The Canada Summer Jobs program helps employers create summer job opportunities for students. The program provides funding to not-for-profit organizations, public-sector employers and small businesses with 50 or fewer employees to create summer job opportunities for young people aged 15 to 30 years who are full-time students intending to return to their studies in the next school year. The program is part of the Government’s Youth Employment Strategy. The Canada Summer Jobs program should be expanded to all Canadian Youth, not just those “who are full-time students intending to return to their studies in the next school year”. This discriminates against Canadian Youth who are studying part -time due to disabilities or participation in high-level performance sports, or simply not in school anymore for lack of adequate financing/funds (banks who will not extend credit/loans, lack of family financial resources, lack of savings or work experience to have funds to attend school). Furthermore, the age restrictions for defining Canadian Youth on current programs should be extended to 35 years of age in accordance with a variety of public and private sector programs/activities who use that same definition (up to and including 35 years of age). The Youth Employment Strategy needs to reflect the fact that Canadian Youth are often in school much longer than previous generations, remain in school for longer due to an inability to find work, or choose to return to school at a later date in life due to inability to find gainful employment in their initial field of education (structural unemployment). Many of them return to live at home with their parents due to an inability to find substantial long-term well-remunerated employment. The Youth Employment Strategy should reflect the current economic and social dynamics of the 21st century; it is no longer the 1960's or 1970's when there was an abundance of work opportunities before and upon graduation from an educational/vocational institution.

Unfortunately, for too many Canadians, rising costs have made post-secondary education less affordable. The jobs available to Canadian Youth a scarcer and fewer are able to save for their education, and those who receive financial assistance often find it difficult to repay their loans. As Canada’s population ages, its prosperity will increasingly depend on young Canadians getting the education and training they need to prepare for the jobs of today and tomorrow. Now more than ever, it is important that post-secondary education remains affordable and accessible, and that young Canadians have access to meaningful work at the beginning of their careers.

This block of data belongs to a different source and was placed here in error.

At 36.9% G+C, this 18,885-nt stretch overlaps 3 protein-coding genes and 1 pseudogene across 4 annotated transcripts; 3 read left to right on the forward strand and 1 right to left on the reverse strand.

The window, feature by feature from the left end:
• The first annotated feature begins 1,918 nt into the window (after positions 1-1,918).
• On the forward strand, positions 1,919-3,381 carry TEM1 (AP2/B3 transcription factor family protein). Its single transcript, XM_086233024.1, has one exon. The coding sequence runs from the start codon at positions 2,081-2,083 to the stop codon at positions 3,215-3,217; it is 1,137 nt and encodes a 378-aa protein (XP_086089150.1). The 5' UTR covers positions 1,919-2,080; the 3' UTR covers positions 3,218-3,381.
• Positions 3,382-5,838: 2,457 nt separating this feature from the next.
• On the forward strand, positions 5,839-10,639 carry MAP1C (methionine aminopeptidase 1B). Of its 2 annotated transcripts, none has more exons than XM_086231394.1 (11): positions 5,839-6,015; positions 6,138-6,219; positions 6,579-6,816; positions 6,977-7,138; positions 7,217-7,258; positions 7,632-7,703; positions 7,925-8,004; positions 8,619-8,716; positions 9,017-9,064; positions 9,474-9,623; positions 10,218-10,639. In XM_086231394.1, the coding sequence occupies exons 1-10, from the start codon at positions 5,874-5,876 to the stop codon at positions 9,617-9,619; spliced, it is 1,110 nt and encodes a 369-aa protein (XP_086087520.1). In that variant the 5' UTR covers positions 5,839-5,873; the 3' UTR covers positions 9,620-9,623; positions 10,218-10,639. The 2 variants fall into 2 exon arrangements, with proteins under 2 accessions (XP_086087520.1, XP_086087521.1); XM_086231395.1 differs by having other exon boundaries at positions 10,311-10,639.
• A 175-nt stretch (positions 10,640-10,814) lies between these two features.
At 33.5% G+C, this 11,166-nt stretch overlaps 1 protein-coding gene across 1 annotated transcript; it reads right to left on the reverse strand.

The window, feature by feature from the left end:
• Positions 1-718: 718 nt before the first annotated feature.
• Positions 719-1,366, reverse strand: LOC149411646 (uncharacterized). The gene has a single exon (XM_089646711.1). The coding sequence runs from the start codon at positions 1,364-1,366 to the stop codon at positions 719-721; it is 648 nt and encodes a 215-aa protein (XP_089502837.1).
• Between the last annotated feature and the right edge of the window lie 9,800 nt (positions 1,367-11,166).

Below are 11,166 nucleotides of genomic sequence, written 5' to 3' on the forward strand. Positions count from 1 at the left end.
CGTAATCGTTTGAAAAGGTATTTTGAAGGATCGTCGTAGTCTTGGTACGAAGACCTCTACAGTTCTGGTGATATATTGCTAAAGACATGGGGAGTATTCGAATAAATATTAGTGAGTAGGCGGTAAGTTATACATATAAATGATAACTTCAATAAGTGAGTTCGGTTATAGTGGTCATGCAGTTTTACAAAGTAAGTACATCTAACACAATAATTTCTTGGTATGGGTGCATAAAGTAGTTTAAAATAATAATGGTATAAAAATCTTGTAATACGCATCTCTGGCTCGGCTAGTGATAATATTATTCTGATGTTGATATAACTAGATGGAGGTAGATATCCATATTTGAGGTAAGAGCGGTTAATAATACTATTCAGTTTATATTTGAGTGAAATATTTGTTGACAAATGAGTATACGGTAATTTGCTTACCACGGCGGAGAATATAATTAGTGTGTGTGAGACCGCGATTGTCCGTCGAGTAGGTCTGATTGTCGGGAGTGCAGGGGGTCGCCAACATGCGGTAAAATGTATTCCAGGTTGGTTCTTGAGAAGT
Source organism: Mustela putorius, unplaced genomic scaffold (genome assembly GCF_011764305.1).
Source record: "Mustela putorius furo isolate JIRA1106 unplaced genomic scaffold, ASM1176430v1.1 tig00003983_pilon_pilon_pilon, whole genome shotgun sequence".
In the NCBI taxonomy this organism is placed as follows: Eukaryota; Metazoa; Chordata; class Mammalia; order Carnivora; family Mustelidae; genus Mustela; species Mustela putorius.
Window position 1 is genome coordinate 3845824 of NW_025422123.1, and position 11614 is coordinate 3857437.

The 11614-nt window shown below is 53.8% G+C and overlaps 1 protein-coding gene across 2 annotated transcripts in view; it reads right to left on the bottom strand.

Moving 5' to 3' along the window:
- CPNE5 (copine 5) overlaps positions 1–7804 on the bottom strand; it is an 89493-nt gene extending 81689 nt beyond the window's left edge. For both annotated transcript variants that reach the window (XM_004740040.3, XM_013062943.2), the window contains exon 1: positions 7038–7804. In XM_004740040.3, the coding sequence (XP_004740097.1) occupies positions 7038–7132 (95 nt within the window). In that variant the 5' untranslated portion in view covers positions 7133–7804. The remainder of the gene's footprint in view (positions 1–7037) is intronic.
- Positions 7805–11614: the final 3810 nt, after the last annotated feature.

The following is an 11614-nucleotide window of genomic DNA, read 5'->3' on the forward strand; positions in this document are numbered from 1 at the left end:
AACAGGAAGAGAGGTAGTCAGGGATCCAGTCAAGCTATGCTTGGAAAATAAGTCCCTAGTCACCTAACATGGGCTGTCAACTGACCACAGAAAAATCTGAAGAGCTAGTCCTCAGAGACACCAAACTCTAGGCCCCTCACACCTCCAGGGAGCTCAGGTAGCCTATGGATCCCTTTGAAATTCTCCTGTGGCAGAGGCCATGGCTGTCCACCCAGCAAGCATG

The Prime Minister's Youth Council should have Open Data elements in order to ensure maximization of purpose, scope and impact of this Council.

The Youth Service initiative which has a substantial provision of $105 million over five years should have Open Data elements integrated as Budget 2016 indicates that “further details will be announced in the coming months”.

The Expert Panel on Youth Employment which will report back to the Minister of Youth and the Minister of Employment, Workforce Development and Labour should have Open Data elements implemented in an urgent fashion as the Panel is expected to deliver findings by December 2016 and should deliver real enhancements, which will need to be highlighted, to the Youth Employment Strategy. It goes without saying that Canadian Youth are probably the most connected generation of Canadian citizenry and real enhancements could include highly accessible Open platforms such as an App for smartphones for Canadian Youth to access all relevant information and data on all initiatives in the Youth Employment Strategy, in addition to

Increasing Co-op Placements and Strengthening Work Integrated Learning should have Open Data elements integrated to ensure that Canadian Youth, those currently studying or not, can have access to the maximum amount of information possible to access relevant and useful opportunities to gain valuable work experience. Furthermore, it should make it illegal/penalize/highly discourage Employers who abuse the worth/value of Canadian Youth by frequently having recourse to “unpaid/unremunerated” internships/placements/learning projects. If it is not strictly defined as volunteering, it should be “a just pay for just work”.